Who gives haircuts to all those Piet Oudolfian grasses at the Toronto Botanical Garden? In large part, it’s done by teams of volunteers. And you could be among them.
On Tuesday morning before class, I saw a team of about six people busily at work in the entry garden at the TBG. Sandra Pella, the horticulturist in charge, told me she works with a regular group of volunteers through the growing season, who commit to a morning a week.
If you have time, it would be a great way to be hands-on outdoors as you gain experience in these fascinating gardens.
Find out more about the TBG’s volunteer program on this page. Whether you’re volunteering indoors, in the garden, or working with kids in the TBG’s programs, you’ll complete the same application found at the bottom of that link.
Helen, the volunteer program is so important, they have such a large garden and limited staff. A great way to learn if you are a beginner gardener.
Good recruiting! gail
I'm relieved I live so far away. Volunteering is important but I never feel the same about doing for others what I enjoy doing for myself . . when I want . . . if I do . . . at my own speed. I'm public spirited in theory but in practise I tend to drift off.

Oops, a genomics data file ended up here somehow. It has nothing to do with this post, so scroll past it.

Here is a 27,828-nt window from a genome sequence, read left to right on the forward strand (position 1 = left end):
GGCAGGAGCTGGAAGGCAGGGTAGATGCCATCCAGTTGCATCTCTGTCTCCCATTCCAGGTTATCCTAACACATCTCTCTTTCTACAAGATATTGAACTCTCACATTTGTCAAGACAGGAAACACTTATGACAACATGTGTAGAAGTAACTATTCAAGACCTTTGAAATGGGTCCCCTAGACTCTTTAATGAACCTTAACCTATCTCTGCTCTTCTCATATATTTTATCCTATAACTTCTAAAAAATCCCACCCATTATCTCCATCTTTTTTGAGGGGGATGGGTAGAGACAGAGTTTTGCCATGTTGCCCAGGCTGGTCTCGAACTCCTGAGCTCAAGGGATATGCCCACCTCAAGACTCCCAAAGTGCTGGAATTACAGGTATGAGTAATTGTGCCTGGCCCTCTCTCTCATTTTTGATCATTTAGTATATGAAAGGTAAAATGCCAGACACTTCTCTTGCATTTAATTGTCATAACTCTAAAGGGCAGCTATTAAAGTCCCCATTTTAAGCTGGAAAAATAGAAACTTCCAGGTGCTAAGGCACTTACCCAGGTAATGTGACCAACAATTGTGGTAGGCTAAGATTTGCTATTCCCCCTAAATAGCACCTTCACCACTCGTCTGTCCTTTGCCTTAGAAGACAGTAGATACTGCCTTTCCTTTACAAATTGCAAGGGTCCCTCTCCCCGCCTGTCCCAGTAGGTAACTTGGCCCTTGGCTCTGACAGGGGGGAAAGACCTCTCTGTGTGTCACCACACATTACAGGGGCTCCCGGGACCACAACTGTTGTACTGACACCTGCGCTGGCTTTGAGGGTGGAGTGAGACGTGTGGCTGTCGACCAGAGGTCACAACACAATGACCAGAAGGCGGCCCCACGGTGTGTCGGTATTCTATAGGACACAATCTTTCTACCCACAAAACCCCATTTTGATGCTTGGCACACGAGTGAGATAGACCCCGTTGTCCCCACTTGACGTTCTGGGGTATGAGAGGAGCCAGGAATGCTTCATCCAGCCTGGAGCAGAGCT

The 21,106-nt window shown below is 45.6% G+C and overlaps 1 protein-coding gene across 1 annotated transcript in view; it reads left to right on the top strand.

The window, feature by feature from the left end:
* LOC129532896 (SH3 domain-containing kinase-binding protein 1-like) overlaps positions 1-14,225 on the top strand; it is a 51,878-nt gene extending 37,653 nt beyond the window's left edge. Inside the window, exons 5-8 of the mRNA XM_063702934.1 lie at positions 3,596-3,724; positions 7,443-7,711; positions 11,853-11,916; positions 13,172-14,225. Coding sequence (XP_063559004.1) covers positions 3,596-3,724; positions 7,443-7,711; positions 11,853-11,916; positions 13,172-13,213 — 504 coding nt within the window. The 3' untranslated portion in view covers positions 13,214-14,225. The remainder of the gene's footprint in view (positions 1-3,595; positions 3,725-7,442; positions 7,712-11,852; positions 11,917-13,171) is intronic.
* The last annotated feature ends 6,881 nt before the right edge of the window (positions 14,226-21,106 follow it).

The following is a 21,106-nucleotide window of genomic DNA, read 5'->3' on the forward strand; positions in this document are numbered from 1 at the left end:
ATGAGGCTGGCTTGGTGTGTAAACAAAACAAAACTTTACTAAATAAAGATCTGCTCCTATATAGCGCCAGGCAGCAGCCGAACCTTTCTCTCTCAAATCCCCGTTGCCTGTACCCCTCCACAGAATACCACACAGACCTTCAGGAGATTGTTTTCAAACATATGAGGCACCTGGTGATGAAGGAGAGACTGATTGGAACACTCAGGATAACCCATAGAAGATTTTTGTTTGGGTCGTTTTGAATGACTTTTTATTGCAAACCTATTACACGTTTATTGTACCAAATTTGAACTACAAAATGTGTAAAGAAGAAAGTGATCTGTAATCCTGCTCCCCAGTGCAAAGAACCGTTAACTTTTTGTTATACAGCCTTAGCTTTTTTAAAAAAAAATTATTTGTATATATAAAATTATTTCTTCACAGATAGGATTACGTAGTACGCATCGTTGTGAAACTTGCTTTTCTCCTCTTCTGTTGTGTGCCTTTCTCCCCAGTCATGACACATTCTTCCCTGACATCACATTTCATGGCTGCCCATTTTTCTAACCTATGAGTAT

I like the colours and texture of those cut-off-cushions.
P.S. I'm glad other people volunteer to do things though!
What a great opportunity to work with others and learn something too. Wish my crazy schedule allows for it. Used to volunteer at Cullen Gardens in Whitby pruning the roses. We'd collect the spent blooms and make potpourri out of them later in the year. Fun and learning at the same time.
Volunteers make the world go round. Here in Prince George the David Douglas Societies garden at UNBC is 100% started planted and maintained by Volunteers.
Volunteers are important to local gardens, here, too, including the Birmingham Botanical Gardens and Aldridge Gardens. And from personal experience I can say the volunteers benefit as much as do the gardens!